At age 20, Richard Platz tossed a brown bottle into the Baltic Sea. Some 101 years later, it has found its way home, or as close to home as it can get. A German fisherman whose previous wild finds include bombs, torpedoes, and a corpse hauled the bottle out of the sea last month, and it made its way to researchers at Hamburg's International Maritime Museum. Inside was a postcard dated May 17, 1913, and bearing a "polite" request, reports the Local: that the bottle make its way to a Berlin address. Using that address, researchers sourced the bottle to Platz, who apparently let loose with the bottle while on a hike.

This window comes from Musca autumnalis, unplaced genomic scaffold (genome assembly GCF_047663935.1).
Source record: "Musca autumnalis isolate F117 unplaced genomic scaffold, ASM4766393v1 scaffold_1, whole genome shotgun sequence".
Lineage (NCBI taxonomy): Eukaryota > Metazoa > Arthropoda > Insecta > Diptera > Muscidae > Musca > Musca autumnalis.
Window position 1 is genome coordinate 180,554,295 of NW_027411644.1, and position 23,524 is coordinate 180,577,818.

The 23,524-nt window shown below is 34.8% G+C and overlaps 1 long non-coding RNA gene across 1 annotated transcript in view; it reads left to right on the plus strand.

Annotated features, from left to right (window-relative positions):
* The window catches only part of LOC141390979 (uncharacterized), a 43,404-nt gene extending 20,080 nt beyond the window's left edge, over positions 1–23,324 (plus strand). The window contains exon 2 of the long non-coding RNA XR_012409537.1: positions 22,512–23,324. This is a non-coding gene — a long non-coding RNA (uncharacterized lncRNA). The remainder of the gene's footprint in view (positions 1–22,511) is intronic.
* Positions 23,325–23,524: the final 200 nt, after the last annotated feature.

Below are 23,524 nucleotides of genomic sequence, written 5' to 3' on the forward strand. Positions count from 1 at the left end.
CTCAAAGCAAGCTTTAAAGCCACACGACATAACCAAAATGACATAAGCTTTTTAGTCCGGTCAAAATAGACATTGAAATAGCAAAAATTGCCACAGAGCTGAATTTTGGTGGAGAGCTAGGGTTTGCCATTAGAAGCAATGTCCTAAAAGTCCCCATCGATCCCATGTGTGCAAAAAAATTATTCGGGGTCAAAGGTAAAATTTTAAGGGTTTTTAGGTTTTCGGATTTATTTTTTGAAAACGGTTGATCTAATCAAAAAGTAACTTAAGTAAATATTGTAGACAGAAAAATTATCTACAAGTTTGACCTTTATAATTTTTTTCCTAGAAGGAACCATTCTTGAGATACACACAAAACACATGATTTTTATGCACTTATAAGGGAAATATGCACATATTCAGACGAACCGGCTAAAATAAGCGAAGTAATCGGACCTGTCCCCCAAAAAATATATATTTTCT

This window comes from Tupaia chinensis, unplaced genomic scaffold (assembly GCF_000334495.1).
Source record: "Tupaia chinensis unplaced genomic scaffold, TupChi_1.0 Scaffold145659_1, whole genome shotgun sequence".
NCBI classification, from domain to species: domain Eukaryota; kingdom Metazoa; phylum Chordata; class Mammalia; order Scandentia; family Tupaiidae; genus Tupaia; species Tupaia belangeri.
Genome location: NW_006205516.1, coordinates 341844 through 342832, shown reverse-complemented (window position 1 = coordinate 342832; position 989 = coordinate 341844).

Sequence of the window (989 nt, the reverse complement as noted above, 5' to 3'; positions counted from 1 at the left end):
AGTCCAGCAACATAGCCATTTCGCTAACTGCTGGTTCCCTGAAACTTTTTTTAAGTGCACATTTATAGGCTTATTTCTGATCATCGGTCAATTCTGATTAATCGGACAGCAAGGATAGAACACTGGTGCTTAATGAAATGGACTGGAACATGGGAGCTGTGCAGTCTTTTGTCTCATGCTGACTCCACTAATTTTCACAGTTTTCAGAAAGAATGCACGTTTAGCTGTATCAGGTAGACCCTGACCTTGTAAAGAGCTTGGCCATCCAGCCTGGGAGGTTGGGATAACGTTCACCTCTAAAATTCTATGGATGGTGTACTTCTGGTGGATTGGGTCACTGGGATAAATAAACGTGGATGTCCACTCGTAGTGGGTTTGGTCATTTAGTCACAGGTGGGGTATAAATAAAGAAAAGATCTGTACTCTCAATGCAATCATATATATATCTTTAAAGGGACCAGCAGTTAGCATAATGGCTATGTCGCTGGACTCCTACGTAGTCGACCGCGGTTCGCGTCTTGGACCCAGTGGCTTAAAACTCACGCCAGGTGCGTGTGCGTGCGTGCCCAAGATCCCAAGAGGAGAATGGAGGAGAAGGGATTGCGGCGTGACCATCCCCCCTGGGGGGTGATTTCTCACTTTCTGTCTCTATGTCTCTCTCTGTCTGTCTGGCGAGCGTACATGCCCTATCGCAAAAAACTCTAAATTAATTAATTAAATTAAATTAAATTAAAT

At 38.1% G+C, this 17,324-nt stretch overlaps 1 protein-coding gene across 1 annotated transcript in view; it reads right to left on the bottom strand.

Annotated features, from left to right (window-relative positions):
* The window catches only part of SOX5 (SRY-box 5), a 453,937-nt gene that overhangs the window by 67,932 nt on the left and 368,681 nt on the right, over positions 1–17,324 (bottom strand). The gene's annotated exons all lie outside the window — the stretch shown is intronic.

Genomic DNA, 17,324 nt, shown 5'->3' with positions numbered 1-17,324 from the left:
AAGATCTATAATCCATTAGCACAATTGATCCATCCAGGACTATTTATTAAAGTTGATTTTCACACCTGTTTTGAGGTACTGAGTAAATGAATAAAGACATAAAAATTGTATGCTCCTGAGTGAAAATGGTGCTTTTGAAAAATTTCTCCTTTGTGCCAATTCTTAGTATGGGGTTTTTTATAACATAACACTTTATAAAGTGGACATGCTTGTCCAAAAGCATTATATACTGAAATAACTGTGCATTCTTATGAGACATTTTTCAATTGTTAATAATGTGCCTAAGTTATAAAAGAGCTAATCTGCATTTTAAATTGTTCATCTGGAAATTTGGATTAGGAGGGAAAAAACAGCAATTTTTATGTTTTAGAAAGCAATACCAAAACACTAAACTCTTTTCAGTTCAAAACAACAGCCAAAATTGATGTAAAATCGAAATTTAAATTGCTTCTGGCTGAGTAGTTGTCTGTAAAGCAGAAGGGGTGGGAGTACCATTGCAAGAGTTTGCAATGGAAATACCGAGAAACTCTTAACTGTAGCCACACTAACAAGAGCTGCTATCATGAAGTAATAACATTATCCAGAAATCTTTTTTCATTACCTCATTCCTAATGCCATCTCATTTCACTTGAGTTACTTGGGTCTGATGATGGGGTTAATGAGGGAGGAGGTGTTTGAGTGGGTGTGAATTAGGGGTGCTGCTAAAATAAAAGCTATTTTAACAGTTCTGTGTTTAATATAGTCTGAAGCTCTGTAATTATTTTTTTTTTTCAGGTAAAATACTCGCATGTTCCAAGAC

The researchers then turned to a genealogist who tracked down Platz's 62-year-old granddaughter. Angela Erdmann never met her grandfather, who died in 1946, but describes the situation as "unbelievable" and "pretty moving." Though the handwriting was verified against other samples from Platz, much of what he wrote has largely been lost to the ages, on account of the moisture and time, though experts plan to take a stab at recovering the text. As far as time goes, the 1913 bottle is being hailed as the world's oldest, reports the AFP, beating Guinness' current record holder, which entered the water in 1914 and stayed there 98 years. But could a find from 1906 have it beat?